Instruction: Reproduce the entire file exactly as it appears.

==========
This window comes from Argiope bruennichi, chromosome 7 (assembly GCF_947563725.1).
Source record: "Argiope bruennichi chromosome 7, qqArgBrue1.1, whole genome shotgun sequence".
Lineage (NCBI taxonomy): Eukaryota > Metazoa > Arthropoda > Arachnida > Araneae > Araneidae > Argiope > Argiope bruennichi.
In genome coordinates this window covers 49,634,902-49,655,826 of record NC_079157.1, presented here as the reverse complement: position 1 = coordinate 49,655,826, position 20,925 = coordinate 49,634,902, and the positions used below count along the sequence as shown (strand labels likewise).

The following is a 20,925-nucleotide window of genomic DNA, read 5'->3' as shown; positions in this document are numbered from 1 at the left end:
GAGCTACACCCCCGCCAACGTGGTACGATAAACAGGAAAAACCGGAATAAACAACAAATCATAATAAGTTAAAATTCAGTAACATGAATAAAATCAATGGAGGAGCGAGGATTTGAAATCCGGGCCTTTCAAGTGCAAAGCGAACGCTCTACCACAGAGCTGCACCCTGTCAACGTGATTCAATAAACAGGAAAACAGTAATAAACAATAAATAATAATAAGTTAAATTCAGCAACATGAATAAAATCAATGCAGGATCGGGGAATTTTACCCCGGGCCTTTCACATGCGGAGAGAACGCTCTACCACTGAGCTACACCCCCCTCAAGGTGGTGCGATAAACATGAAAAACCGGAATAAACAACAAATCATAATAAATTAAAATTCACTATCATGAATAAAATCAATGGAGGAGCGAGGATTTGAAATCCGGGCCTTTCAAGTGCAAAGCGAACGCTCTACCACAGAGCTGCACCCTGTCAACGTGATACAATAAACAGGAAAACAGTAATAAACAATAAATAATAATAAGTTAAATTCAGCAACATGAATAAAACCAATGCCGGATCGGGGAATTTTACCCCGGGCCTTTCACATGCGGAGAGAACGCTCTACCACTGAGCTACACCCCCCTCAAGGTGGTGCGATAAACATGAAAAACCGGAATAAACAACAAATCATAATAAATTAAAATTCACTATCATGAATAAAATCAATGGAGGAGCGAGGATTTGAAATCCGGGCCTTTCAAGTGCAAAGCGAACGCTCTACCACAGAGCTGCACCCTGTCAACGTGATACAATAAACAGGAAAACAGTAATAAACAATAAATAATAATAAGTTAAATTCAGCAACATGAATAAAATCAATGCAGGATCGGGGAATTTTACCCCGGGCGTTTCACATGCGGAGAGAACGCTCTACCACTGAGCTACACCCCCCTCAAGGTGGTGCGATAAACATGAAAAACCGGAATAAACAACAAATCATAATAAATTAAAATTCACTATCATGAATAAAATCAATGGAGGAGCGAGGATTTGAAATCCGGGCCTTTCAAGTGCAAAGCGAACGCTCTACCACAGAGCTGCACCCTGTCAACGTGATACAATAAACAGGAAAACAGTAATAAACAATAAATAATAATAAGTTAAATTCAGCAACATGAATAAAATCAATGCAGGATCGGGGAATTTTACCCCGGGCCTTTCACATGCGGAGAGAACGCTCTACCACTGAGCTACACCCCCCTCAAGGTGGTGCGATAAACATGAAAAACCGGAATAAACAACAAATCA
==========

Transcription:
This window comes from Argiope bruennichi, chromosome 7 (assembly GCF_947563725.1).
Source record: "Argiope bruennichi chromosome 7, qqArgBrue1.1, whole genome shotgun sequence".
Lineage (NCBI taxonomy): Eukaryota > Metazoa > Arthropoda > Arachnida > Araneae > Araneidae > Argiope > Argiope bruennichi.
In genome coordinates this window covers 49,634,902-49,655,826 of record NC_079157.1, presented here as the reverse complement: position 1 = coordinate 49,655,826, position 20,925 = coordinate 49,634,902, and the positions used below count along the sequence as shown (strand labels likewise).

The following is a 20,925-nucleotide window of genomic DNA, read 5'->3' as shown; positions in this document are numbered from 1 at the left end:
GAGCTACACCCCCGCCAACGTGGTACGATAAACAGGAAAAACCGGAATAAACAACAAATCATAATAAGTTAAAATTCAGTAACATGAATAAAATCAATGGAGGAGCGAGGATTTGAAATCCGGGCCTTTCAAGTGCAAAGCGAACGCTCTACCACAGAGCTGCACCCTGTCAACGTGATTCAATAAACAGGAAAACAGTAATAAACAATAAATAATAATAAGTTAAATTCAGCAACATGAATAAAATCAATGCAGGATCGGGGAATTTTACCCCGGGCCTTTCACATGCGGAGAGAACGCTCTACCACTGAGCTACACCCCCCTCAAGGTGGTGCGATAAACATGAAAAACCGGAATAAACAACAAATCATAATAAATTAAAATTCACTATCATGAATAAAATCAATGGAGGAGCGAGGATTTGAAATCCGGGCCTTTCAAGTGCAAAGCGAACGCTCTACCACAGAGCTGCACCCTGTCAACGTGATACAATAAACAGGAAAACAGTAATAAACAATAAATAATAATAAGTTAAATTCAGCAACATGAATAAAACCAATGCCGGATCGGGGAATTTTACCCCGGGCCTTTCACATGCGGAGAGAACGCTCTACCACTGAGCTACACCCCCCTCAAGGTGGTGCGATAAACATGAAAAACCGGAATAAACAACAAATCATAATAAATTAAAATTCACTATCATGAATAAAATCAATGGAGGAGCGAGGATTTGAAATCCGGGCCTTTCAAGTGCAAAGCGAACGCTCTACCACAGAGCTGCACCCTGTCAACGTGATACAATAAACAGGAAAACAGTAATAAACAATAAATAATAATAAGTTAAATTCAGCAACATGAATAAAATCAATGCAGGATCGGGGAATTTTACCCCGGGCGTTTCACATGCGGAGAGAACGCTCTACCACTGAGCTACACCCCCCTCAAGGTGGTGCGATAAACATGAAAAACCGGAATAAACAACAAATCATAATAAATTAAAATTCACTATCATGAATAAAATCAATGGAGGAGCGAGGATTTGAAATCCGGGCCTTTCAAGTGCAAAGCGAACGCTCTACCACAGAGCTGCACCCTGTCAACGTGATACAATAAACAGGAAAACAGTAATAAACAATAAATAATAATAAGTTAAATTCAGCAACATGAATAAAATCAATGCAGGATCGGGGAATTTTACCCCGGGCCTTTCACATGCGGAGAGAACGCTCTACCACTGAGCTACACCCCCCTCAAGGTGGTGCGATAAACATGAAAAACCGGAATAAACAACAAATCA